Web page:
The government’s pledge on airport infrastructure development, improvement of public transport, and to provide online service delivery have been partially fulfilled.

The government had pledged to improve safety standards and expand the infrastructure at the Paro international airport and the domestic airports. “People’s Democratic Party (PDP) will look into the possibility of having one more international airport.”

No new international airport was established in the last five years.

Prime Minister Tshering Tobgay in the state of the nation report states that for a small landlocked country, an efficient and reliable air services is a necessity and an integral part of economic growth. “Tourism industry, which is one of the highest Gross Domestic Product contributors, depends primarily on the efficiency and reliability of our air services.”

He said that the government, recognising this expanded and improved Paro International Airport catering to almost double the passengers to 314,000 in 2017 from 182,000 in 2012. “Towards increasing the availability of flights, the Royal Government also supported Druk Air to purchase a new Airbus and an ATR aircraft,” he said.

“In parallel, improvements were made to the domestic airports in Bumthang, Gelephu and Yonphula which saw an increase in domestic air travel from just 970 passengers in 2012 to 12,000 in 2017.”

Although the domestic airport at Yonphula in Trashigang was completed at the mid of last year flights were not operational until end of the year.

The government in October decided to provide national airlines Drukair with a subsidy of Nu 0.30 million per flight with Nu 7.6 million as one time additional cost to cover the expenditure that would be required in establishing offices in Gelephu and Yonphula.

The subsidy would cover Paro-Gelephu-Yonphula-Gelephu-Paro route.

However, the flights were suspended and cancelled in the next months due to technical and weather issues.

Karma Tashi, a civil servant in Trashigang had said that he had missed an important meeting in Thimphu as his flight got cancelled. “Given the short notice I was given, I thought travelling by air would be reliable.”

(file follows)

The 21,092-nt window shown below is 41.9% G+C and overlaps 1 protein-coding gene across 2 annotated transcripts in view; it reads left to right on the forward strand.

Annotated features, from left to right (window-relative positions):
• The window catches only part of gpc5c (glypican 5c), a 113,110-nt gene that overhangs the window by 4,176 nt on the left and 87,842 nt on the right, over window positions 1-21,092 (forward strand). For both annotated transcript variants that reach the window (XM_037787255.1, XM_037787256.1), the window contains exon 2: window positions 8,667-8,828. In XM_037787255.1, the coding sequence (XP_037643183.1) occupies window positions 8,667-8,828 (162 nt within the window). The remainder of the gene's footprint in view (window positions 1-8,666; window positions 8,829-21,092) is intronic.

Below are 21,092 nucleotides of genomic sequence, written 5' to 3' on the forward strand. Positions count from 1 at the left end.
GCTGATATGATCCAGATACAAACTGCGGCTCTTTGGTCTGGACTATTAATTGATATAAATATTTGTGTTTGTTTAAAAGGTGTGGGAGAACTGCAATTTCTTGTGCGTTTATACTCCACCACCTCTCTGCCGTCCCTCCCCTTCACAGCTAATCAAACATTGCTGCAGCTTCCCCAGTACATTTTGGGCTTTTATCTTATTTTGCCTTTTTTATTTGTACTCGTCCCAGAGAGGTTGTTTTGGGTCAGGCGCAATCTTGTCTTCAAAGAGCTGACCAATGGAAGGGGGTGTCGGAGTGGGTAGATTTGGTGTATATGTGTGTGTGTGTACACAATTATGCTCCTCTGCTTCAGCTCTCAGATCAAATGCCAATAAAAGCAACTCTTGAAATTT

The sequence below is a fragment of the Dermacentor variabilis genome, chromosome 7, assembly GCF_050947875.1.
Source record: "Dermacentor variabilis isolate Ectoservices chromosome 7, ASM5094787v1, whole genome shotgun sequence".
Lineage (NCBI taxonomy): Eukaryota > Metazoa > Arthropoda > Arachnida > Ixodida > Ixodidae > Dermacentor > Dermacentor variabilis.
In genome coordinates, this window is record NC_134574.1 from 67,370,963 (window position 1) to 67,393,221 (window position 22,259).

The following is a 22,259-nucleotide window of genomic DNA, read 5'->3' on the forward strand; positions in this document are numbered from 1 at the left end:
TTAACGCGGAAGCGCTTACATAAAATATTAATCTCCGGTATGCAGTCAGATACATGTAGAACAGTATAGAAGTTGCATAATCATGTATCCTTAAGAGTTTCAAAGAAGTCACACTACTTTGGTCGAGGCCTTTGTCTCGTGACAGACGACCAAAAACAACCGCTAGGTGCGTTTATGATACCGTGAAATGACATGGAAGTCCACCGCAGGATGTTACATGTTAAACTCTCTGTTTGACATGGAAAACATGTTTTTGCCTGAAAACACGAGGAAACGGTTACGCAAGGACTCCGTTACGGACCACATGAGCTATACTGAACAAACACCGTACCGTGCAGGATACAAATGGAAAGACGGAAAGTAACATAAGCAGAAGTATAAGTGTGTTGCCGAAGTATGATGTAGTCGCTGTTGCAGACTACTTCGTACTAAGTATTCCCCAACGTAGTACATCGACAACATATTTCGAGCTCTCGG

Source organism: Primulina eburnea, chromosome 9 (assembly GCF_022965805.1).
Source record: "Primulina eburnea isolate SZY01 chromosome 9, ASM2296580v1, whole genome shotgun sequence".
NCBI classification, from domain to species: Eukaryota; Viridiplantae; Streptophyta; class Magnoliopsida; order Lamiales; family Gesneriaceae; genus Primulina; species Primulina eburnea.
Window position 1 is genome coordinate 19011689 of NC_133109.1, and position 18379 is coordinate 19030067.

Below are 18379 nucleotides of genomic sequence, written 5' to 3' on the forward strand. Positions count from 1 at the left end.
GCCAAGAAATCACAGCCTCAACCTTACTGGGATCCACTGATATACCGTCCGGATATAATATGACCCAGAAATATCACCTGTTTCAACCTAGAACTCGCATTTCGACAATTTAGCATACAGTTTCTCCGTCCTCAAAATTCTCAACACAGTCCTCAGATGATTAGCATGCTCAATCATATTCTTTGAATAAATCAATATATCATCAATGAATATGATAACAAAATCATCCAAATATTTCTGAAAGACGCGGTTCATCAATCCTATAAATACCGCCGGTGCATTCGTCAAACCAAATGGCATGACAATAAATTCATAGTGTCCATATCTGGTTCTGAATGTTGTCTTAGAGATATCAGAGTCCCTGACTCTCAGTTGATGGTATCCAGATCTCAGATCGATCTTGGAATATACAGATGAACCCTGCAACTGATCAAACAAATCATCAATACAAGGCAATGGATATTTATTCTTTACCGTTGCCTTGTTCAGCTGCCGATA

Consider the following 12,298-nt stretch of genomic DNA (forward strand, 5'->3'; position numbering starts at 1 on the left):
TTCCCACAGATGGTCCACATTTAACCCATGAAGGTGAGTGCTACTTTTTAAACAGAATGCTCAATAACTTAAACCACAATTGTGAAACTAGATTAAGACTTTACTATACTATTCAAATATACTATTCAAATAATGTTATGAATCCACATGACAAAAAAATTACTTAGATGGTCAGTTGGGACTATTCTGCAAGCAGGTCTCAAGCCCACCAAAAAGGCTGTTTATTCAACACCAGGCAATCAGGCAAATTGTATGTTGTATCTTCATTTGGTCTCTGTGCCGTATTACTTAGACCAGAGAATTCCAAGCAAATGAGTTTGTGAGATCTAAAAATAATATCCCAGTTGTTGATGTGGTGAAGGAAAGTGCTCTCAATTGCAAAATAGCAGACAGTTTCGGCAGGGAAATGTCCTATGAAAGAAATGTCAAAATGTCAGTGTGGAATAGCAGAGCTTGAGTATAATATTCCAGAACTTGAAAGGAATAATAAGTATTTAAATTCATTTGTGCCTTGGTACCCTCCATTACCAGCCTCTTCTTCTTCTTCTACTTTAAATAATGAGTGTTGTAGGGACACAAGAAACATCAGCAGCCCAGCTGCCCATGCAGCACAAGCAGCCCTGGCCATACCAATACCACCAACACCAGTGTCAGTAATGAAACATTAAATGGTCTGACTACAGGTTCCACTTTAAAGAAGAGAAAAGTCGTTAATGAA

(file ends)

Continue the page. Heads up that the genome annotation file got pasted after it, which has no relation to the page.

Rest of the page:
Another corporate employee said that people prefer air transport for its safety and the short travel time. “However, if such cancellations continue, it becomes unreliable.”

Taxi and Bus services 

The government’s pledge to have designated seats in public transport for senior citizens, pregnant women, mothers with toddlers and people with special needs was met but promoting eco-friendly buses and taxis have not been fulfilled. “Tax incentives will be given for import of all green vehicles including taxis,” their pledge states. “We will introduce business licenses to run taxi services.”

No business licenses to run taxi services were introduced. According to the 11th Plan final report, three thomdes have 51 city buses- 46 city buses in Thimphu, three in Phuentsholing and two in Samdrupjongkhar.

Internet services and entertainment industry 

The government had also pledged to strengthen internet and telecom infrastructure, construct a film studio and support the entertainment industry for professionalisation, and to draft a National Film Policy.

According to the 11th Plan report, the government provides Nu 3 million annually to Bhutan Film Association for National film award to improve and promote the film industry. “94 percent of rural Bhutan has mobile connection,” the report states. The film policy is approved while the grant of Nu 3 million came under Anti-Corruption Commission radar following issues on the selection of the award winner.

The report states that from 2013 to 2017, 126 villages have been connected with mobile services. “64 more villages will be connected by June 2018 achieving almost 100 percent cellular coverage in the country.”

A press release from the information and communications ministry in June states that the with the commissioning of internet connectivity and reception of BBS channels I and II in Naro and Soe gewogs, Thimphu, all the gewogs have been connected with internet.

A Bhutan InfoComm and Media Authority’s (BICMA) survey, done at the beginning of last year, however, found the data network performance of the cellular operators – TashiCell and Bhutan Telecom (BT) to be under satisfactory.

With constant fluctuation in both the call and data services, users especially of BT have been left frustrated recently.

An official from Bhutan Telecom (BT) said that poor data performance was mainly a result of congestion due to the exponential growth of data users. “The ever growing number of data users per se is due to BT’s affordable tariffs and coverage,” said one of the officials.

The government in their efforts to reduce administrative cost in public service delivery also introduced 123 eServices and 15 mobile app services.

Karma Cheki